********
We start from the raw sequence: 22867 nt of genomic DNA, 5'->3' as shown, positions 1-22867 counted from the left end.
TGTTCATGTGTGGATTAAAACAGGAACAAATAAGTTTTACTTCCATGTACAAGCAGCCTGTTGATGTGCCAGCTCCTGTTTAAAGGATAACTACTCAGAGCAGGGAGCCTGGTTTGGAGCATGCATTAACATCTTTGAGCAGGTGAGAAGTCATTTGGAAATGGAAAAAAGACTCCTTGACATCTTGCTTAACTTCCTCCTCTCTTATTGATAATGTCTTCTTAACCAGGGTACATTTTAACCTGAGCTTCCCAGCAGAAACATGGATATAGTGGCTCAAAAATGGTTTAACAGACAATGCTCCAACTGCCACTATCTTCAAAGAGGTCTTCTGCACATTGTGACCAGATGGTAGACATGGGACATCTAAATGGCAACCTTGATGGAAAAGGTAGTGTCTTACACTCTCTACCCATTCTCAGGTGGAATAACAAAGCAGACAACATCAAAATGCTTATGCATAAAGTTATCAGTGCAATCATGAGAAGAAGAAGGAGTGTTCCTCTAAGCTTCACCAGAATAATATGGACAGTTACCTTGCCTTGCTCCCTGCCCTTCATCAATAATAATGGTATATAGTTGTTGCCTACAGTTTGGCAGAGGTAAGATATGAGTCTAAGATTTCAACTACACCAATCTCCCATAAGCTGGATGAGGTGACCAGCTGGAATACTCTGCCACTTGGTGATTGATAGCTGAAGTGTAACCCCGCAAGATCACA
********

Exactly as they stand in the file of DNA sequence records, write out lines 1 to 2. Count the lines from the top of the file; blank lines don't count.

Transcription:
We start from the raw sequence: 22867 nt of genomic DNA, 5'->3' as shown, positions 1-22867 counted from the left end.
TGTTCATGTGTGGATTAAAACAGGAACAAATAAGTTTTACTTCCATGTACAAGCAGCCTGTTGATGTGCCAGCTCCTGTTTAAAGGATAACTACTCAGAGCAGGGAGCCTGGTTTGGAGCATGCATTAACATCTTTGAGCAGGTGAGAAGTCATTTGGAAATGGAAAAAAGACTCCTTGACATCTTGCTTAACTTCCTCCTCTCTTATTGATAATGTCTTCTTAACCAGGGTACATTTTAACCTGAGCTTCCCAGCAGAAACATGGATATAGTGGCTCAAAAATGGTTTAACAGACAATGCTCCAACTGCCACTATCTTCAAAGAGGTCTTCTGCACATTGTGACCAGATGGTAGACATGGGACATCTAAATGGCAACCTTGATGGAAAAGGTAGTGTCTTACACTCTCTACCCATTCTCAGGTGGAATAACAAAGCAGACAACATCAAAATGCTTATGCATAAAGTTATCAGTGCAATCATGAGAAGAAGAAGGAGTGTTCCTCTAAGCTTCACCAGAATAATATGGACAGTTACCTTGCCTTGCTCCCTGCCCTTCATCAATAATAATGGTATATAGTTGTTGCCTACAGTTTGGCAGAGGTAAGATATGAGTCTAAGATTTCAACTACACCAATCTCCCATAAGCTGGATGAGGTGACCAGCTGGAATACTCTGCCACTTGGTGATTGATAGCTGAAGTGTAACCCCGCAAGATCACA